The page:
The second-generation Q7 has been awhile coming - the first one launched in 2006 - but Audi has taken the time to put its large SUV on a serious weight loss programme, improve its fuel economy and emissions, digitally-enhance its interior and offer a catalogue of hi-tech safety options.
Where the first model's design pushed a coupe-crossover exterior aesthetic with a slim window graphic and sloping roofline to hide the vehicle's five-metre-plus length, the brief to its designers for the mk2 model was to find a more SUV-like silhouette appearance - to distance it further from Audi's large Allroad and Avant estate models. Together with this boxier and more horizontal approach, the new Q7 sports a more three-dimensional and angular, chrome-edged front grille too. The end result is subjective but either way, the mk2 is unlikely to be mistaken for the mk1.
Less subjective is the thoroughly modern interior that is as hi-tech and high quality as we've come to expect from Audi. Beyond the subtle combination of superbly fitted surfaces covered in leather and aluminium there are some genuinely excellent features. One example is the Q7's ability to display the navigation map across the whole driver display while reducing the size of the rev and speed dials within it for greater clarity. Although first shown on the mk3 TT in 2014, the Q7 goes one step further by replicating the infotainment on a separate centre screen so that passengers can also get visual confirmation of their MMI controller inputs without having to lean over the driver's shoulder (as on the TT). Apple CarPlay or Google Android Auto software - where the car's centre-screen mirrors those smart phones' interfaces and can be used in the same way - will be an option later in the year. The second-row seats can now fit three separate child seats (should you be procreating with such frequency or carrying the offspring of those who do) and also move fore and aft to give extra room for the now electrically operated, but still small, third-row. If that third row is not required the seats stow neatly into the load floor, and if major haulage is required, the second row can fold down to give a large 1995-litre maximum luggage capability.
Kudos should also go to Audi for shedding up to 325kg - or three very large men - from its kerb weight by optimising lighter aluminium and hi-strength steel wherever possible (it's even got an aluminium brake pedal). Although still a two-tonne-plus vehicle in the seven-seat version standard in the UK, economy and emissions are improved by almost 30 per cent. The UK dropped the old model's petrol engine in 2012 (due to dwindling demand) so the mk2 range starts for now with the 272hp 3.0 TDI diesel unit offering 47.9mpg and 153g/km of CO2 from £50,340. A lower-power 218hp 3.0 TDI (52.3mpg and 144g/km) arrives in the autumn from circa £48,000 and a greener, but more expensive, third option - the 373hp, 166mpg and sub-50g/km CO2 eTron plug-in diesel hybrid - goes on sale at the end of 2015.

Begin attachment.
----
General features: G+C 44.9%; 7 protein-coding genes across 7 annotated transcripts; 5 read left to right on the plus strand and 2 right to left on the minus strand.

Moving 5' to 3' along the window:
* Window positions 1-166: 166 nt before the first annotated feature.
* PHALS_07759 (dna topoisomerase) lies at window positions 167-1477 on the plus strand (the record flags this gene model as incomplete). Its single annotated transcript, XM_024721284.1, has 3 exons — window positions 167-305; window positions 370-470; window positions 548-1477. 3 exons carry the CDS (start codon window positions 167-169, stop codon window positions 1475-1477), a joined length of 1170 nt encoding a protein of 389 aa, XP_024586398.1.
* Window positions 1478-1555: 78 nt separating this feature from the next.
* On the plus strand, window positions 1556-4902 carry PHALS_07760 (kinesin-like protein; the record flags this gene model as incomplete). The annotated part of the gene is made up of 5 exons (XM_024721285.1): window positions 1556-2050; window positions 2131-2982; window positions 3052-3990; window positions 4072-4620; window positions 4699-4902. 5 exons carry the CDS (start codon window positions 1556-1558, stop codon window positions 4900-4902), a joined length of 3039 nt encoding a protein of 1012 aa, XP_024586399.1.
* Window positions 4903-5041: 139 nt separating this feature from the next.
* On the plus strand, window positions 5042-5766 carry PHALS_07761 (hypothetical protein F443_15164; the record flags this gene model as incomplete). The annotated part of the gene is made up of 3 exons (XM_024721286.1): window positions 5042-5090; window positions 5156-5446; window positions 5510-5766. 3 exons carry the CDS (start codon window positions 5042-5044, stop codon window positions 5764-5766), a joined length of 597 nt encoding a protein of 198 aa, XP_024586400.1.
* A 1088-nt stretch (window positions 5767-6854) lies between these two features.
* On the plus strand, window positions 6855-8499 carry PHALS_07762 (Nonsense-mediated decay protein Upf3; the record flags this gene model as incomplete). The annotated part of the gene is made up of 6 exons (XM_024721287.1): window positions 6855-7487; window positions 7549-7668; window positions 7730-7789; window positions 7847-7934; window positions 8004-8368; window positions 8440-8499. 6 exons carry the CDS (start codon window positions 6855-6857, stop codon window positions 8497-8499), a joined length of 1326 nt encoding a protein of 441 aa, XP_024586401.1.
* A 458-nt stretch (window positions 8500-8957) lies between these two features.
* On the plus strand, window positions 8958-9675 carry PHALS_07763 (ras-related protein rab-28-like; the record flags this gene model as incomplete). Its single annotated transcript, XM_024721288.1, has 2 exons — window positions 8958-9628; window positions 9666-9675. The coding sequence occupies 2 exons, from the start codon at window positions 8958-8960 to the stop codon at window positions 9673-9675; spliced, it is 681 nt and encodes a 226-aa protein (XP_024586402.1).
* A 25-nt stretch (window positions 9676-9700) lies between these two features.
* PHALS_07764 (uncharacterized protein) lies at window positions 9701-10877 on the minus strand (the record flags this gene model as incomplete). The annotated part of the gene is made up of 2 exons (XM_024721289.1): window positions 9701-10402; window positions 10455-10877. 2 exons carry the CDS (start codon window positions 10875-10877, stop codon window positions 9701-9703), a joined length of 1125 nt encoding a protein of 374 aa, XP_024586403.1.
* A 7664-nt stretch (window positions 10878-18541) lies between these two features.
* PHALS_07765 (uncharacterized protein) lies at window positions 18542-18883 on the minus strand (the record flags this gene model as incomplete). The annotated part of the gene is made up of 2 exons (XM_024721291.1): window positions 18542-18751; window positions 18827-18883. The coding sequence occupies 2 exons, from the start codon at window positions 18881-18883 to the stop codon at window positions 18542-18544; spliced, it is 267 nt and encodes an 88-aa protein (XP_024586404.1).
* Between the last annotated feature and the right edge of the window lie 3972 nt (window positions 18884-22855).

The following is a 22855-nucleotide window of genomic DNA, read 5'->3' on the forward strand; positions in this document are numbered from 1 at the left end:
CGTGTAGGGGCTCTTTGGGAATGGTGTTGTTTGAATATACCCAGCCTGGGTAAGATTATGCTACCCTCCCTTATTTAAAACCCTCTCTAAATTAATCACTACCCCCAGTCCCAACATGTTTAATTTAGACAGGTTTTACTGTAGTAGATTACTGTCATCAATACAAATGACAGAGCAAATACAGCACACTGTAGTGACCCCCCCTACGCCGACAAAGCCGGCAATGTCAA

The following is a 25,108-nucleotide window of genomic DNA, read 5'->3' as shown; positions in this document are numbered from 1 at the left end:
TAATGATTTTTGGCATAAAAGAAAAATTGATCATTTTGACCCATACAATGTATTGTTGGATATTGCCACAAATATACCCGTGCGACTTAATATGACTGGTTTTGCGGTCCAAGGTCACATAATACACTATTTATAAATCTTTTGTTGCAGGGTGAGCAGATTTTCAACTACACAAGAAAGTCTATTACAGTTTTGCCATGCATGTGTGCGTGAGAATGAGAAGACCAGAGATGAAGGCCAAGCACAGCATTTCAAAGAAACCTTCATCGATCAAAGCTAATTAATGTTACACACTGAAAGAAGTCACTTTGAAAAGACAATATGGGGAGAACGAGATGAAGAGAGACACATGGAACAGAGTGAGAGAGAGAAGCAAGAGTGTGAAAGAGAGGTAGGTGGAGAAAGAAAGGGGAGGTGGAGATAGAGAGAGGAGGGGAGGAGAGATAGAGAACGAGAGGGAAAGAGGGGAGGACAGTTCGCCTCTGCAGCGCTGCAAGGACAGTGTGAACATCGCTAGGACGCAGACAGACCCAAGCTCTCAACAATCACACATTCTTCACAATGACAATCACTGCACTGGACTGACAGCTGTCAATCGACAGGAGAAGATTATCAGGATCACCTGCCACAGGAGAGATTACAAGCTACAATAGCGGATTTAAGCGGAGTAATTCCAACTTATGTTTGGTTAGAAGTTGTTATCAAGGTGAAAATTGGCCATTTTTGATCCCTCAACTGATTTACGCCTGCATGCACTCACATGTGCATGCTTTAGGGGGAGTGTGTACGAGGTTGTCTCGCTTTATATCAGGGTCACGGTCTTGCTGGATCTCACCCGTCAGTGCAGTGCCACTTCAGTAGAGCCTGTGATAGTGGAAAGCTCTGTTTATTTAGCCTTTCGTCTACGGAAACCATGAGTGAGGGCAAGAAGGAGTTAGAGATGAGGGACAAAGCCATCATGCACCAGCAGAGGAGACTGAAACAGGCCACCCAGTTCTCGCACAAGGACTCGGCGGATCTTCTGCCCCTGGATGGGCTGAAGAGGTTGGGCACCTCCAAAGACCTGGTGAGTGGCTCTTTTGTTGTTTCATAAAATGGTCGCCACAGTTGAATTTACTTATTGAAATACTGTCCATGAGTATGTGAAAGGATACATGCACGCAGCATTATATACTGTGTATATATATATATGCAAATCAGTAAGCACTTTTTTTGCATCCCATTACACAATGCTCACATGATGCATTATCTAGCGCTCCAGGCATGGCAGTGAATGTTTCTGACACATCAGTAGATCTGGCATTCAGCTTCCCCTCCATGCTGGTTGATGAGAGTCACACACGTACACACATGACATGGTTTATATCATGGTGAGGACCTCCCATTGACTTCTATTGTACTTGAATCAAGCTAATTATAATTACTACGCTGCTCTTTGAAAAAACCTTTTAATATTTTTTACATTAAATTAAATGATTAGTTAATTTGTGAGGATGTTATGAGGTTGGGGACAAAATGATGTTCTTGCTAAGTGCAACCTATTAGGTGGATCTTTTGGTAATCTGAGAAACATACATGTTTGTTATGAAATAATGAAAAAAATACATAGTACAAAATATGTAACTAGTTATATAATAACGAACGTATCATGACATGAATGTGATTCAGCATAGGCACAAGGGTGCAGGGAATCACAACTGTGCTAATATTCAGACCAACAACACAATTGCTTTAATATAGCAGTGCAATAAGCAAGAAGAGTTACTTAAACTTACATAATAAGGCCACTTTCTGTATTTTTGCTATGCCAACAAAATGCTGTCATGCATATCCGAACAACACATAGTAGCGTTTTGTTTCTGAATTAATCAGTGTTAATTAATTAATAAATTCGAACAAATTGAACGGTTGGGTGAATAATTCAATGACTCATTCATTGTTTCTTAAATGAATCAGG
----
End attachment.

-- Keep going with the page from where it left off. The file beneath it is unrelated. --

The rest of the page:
Audi makes no pretence that its Q7 is a serious off-roader but it is more than capable on it. The 272PS 3.0 TDI quattro rapidly propelled the SUV up various steep inclines on its mountainous Verbier test route and also had sufficient stability control to feel secure and comfortable through twisty corners. The lower-power 218PS 3.0 TDI was noisier paddling through the eight-speed automatic gearbox, but more than able too. Standard all-wheel drive and decent ground clearance should allow both to traverse gravel, grass and sandy 'soft-road' conditions with ease.
No world firsts are claimed for the mk2 Q7 but Audi does say it has 'the world's largest offering of driver assistance systems in the segment.' The 'exit warning' system is one of the better ones, alerting occupants of oncoming but unseen cars or cyclists, by flashing lights in the wing mirror and turning interior light strips from blue to red if they start to open the Q7's big doors into other road users paths.
All in all, the latest Q7 moves the game on in technology and interior quality. But if you like what you hear and see, perhaps wait until later in 2015 to investigate the Apple and Google-enabled versions and also the hybrid option, before making your final decision.